January is always the month when education and technology dominate at the BETT show in London providing an indication of where that particular market is going.
For the past few years it has been dominated with interactive white boards, projectors and hopes that children would be given access to some of the emerging tablet and mobile technologies.
Last year saw the first tangible signs that there was real fear in the market that with a change of government there would also be a change of commitment to ensuring UK schools had the best in terms of technology.
Since BETT last year plenty has happened to provide substance to those fearing the worst. BECTA, the body responsible for advising schools on technology and for running and maintaining approved supplier lists, was scraped and is closing this year.
Then the Building Schools for the Future (BSF) programme saw the axe swung on a large number of its projects. That hit not just the schools and councils, which were the target of public spending cuts, but also the contractors and educational specialists in the channel.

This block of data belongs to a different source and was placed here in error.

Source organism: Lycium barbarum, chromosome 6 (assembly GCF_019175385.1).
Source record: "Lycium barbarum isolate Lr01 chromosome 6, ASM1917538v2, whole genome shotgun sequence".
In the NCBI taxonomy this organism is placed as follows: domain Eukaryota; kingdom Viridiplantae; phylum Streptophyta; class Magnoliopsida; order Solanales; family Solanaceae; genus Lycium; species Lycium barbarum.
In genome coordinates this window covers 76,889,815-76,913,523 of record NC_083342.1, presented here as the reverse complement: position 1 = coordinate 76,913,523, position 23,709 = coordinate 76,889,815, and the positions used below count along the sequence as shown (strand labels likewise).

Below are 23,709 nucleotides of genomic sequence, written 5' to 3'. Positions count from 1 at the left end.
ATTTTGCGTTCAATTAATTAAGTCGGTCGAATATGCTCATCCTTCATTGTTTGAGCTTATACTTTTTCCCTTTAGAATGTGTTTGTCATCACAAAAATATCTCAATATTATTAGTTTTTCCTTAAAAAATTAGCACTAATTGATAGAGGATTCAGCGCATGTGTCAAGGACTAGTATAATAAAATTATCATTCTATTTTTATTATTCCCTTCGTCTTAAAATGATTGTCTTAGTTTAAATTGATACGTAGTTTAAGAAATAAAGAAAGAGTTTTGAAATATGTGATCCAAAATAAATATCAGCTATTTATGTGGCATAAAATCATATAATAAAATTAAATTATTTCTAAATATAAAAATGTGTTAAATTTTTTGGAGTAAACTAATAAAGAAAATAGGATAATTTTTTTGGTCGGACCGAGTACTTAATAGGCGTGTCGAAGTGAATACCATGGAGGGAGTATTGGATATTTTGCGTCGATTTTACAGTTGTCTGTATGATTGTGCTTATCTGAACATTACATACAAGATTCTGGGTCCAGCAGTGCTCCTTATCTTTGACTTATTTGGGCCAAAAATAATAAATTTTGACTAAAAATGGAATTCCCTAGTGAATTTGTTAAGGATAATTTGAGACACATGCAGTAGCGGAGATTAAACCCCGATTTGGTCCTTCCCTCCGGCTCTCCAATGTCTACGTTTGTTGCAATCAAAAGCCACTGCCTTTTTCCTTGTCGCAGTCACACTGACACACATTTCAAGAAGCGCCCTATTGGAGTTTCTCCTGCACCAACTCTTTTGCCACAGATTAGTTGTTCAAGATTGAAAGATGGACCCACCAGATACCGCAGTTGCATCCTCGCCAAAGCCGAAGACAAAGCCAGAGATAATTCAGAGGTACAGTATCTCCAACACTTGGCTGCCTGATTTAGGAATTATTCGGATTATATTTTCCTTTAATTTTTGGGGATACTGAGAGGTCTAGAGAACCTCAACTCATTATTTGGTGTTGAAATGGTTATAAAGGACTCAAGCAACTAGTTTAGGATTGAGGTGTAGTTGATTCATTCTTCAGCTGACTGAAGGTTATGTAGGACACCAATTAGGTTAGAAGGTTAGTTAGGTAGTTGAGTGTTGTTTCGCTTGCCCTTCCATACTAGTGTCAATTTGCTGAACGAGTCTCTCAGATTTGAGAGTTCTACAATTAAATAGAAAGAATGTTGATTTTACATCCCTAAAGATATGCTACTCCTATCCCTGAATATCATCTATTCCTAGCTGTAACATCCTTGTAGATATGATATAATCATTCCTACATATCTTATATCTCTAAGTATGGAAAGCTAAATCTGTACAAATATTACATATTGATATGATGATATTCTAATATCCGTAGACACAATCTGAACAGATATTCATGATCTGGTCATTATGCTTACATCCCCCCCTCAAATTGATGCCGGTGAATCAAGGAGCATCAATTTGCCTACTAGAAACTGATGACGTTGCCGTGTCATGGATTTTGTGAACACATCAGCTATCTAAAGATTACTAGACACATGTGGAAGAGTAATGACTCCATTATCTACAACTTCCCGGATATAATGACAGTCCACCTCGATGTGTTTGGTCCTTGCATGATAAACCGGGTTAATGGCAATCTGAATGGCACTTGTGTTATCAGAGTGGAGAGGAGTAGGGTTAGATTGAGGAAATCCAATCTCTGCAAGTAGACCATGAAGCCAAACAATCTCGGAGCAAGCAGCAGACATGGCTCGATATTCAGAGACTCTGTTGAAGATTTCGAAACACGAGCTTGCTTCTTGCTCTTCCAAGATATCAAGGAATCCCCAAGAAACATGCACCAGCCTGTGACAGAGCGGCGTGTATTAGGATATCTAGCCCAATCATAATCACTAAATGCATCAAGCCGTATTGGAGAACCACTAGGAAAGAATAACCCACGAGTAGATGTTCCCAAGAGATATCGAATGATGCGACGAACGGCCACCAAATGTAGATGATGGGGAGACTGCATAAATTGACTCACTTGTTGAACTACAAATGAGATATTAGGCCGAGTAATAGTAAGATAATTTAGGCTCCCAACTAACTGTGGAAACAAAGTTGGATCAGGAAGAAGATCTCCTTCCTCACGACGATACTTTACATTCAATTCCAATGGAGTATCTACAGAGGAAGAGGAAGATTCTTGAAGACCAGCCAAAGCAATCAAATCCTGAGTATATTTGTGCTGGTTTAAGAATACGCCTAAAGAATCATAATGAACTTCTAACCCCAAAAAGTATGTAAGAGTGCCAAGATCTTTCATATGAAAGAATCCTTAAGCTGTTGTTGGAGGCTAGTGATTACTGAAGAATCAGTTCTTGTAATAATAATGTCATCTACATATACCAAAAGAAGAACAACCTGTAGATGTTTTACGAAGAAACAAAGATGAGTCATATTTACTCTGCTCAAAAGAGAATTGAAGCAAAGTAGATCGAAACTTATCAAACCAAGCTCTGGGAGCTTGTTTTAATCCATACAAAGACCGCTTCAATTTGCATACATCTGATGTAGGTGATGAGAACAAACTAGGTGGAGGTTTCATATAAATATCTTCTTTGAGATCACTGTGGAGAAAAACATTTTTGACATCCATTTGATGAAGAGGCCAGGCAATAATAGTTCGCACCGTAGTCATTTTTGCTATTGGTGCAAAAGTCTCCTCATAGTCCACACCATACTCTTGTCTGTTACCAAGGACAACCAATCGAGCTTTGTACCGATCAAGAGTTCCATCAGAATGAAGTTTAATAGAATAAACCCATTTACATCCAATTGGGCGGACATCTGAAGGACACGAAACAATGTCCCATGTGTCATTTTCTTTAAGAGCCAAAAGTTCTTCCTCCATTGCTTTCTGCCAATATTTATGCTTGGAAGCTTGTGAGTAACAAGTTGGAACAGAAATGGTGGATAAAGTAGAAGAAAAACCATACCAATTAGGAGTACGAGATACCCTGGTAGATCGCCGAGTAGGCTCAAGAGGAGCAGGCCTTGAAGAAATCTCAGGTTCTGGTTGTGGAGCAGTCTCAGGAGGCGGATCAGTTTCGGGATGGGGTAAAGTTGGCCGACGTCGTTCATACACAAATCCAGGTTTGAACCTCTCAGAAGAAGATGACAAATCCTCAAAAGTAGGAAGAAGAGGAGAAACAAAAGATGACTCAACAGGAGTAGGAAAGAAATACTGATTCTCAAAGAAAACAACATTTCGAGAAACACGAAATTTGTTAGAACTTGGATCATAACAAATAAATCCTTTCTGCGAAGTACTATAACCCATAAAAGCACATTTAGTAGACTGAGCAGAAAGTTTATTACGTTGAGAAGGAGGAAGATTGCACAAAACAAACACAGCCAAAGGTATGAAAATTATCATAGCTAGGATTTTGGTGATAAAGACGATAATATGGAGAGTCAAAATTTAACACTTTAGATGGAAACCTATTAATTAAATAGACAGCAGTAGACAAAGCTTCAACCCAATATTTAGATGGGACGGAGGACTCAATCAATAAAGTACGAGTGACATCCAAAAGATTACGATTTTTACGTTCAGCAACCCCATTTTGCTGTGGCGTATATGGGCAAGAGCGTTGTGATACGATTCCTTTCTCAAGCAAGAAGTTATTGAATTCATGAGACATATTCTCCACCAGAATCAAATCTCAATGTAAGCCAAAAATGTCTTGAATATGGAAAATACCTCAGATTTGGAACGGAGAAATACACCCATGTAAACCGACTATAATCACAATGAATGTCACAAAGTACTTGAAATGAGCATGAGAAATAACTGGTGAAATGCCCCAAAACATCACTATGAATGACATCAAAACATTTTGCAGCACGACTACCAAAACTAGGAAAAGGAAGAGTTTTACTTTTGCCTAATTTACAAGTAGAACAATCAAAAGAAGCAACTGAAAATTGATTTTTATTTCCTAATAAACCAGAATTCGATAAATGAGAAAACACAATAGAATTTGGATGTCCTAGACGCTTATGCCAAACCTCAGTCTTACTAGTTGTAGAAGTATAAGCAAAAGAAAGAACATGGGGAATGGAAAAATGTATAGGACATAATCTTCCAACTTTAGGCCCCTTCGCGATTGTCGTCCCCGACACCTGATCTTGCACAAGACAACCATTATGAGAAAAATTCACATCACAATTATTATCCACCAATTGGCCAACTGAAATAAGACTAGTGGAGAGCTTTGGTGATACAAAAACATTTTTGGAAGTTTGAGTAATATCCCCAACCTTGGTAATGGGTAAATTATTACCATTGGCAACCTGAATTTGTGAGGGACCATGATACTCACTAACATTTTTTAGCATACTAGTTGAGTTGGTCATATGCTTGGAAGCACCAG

Although aimed at the higher education space the decision to hike tuition fees has seen demonstrations on the streets and claims that the current government is pricing some children out of a university education.
So the atmosphere for BETT is going to be an interesting one this year. Realism is no doubt going to be the flavour of the halls at Olympia as it is in life, not just the education market.
The problem for those that want to cut and turn the screws on education is that the future prosperity of the country depends on the generations coming through the school and university system. If we short change them then ultimately we short change ourselves.
Technology is fundamental to the learning process now and cannot be stopped. Or rather it can but in the face of competition from the emerging graduate powerhouses of India and China do we really want to take the foot off the gas?